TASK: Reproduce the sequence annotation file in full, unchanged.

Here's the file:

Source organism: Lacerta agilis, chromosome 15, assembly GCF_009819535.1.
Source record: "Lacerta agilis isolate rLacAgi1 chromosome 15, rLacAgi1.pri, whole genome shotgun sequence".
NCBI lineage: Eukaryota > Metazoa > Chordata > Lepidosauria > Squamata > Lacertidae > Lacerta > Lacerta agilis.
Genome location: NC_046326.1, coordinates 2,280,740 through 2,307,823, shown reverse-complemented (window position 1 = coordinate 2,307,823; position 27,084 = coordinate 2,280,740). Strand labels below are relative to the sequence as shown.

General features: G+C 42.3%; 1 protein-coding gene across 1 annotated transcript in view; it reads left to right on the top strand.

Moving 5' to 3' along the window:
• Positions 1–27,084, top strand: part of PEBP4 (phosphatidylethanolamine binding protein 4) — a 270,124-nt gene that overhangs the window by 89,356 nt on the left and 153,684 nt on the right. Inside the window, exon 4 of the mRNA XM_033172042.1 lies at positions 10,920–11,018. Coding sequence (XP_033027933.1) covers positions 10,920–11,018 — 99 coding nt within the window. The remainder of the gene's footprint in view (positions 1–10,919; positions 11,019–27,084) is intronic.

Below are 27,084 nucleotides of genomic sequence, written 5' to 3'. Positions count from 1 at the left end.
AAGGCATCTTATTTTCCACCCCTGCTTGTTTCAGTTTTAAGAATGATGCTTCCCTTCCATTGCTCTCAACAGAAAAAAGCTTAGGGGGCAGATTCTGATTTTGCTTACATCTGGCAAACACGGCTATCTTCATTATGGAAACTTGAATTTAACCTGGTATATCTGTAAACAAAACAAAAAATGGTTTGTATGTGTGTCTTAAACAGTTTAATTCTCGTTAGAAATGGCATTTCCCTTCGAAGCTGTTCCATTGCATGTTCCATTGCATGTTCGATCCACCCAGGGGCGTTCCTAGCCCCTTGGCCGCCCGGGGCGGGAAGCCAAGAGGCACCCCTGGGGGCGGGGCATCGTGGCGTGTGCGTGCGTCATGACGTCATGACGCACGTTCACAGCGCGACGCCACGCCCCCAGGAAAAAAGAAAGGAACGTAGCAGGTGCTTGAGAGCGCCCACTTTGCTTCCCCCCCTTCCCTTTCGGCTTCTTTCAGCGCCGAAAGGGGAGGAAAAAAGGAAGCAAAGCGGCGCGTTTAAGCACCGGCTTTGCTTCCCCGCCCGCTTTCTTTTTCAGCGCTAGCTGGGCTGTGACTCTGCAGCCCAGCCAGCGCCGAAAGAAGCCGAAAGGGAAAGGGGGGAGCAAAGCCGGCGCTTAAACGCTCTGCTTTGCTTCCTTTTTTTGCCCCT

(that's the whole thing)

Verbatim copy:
Source organism: Lacerta agilis, chromosome 15, assembly GCF_009819535.1.
Source record: "Lacerta agilis isolate rLacAgi1 chromosome 15, rLacAgi1.pri, whole genome shotgun sequence".
NCBI lineage: Eukaryota > Metazoa > Chordata > Lepidosauria > Squamata > Lacertidae > Lacerta > Lacerta agilis.
Genome location: NC_046326.1, coordinates 2,280,740 through 2,307,823, shown reverse-complemented (window position 1 = coordinate 2,307,823; position 27,084 = coordinate 2,280,740). Strand labels below are relative to the sequence as shown.

General features: G+C 42.3%; 1 protein-coding gene across 1 annotated transcript in view; it reads left to right on the top strand.

Moving 5' to 3' along the window:
• Positions 1–27,084, top strand: part of PEBP4 (phosphatidylethanolamine binding protein 4) — a 270,124-nt gene that overhangs the window by 89,356 nt on the left and 153,684 nt on the right. Inside the window, exon 4 of the mRNA XM_033172042.1 lies at positions 10,920–11,018. Coding sequence (XP_033027933.1) covers positions 10,920–11,018 — 99 coding nt within the window. The remainder of the gene's footprint in view (positions 1–10,919; positions 11,019–27,084) is intronic.

Below are 27,084 nucleotides of genomic sequence, written 5' to 3'. Positions count from 1 at the left end.
AAGGCATCTTATTTTCCACCCCTGCTTGTTTCAGTTTTAAGAATGATGCTTCCCTTCCATTGCTCTCAACAGAAAAAAGCTTAGGGGGCAGATTCTGATTTTGCTTACATCTGGCAAACACGGCTATCTTCATTATGGAAACTTGAATTTAACCTGGTATATCTGTAAACAAAACAAAAAATGGTTTGTATGTGTGTCTTAAACAGTTTAATTCTCGTTAGAAATGGCATTTCCCTTCGAAGCTGTTCCATTGCATGTTCCATTGCATGTTCGATCCACCCAGGGGCGTTCCTAGCCCCTTGGCCGCCCGGGGCGGGAAGCCAAGAGGCACCCCTGGGGGCGGGGCATCGTGGCGTGTGCGTGCGTCATGACGTCATGACGCACGTTCACAGCGCGACGCCACGCCCCCAGGAAAAAAGAAAGGAACGTAGCAGGTGCTTGAGAGCGCCCACTTTGCTTCCCCCCCTTCCCTTTCGGCTTCTTTCAGCGCCGAAAGGGGAGGAAAAAAGGAAGCAAAGCGGCGCGTTTAAGCACCGGCTTTGCTTCCCCGCCCGCTTTCTTTTTCAGCGCTAGCTGGGCTGTGACTCTGCAGCCCAGCCAGCGCCGAAAGAAGCCGAAAGGGAAAGGGGGGAGCAAAGCCGGCGCTTAAACGCTCTGCTTTGCTTCCTTTTTTTGCCCCT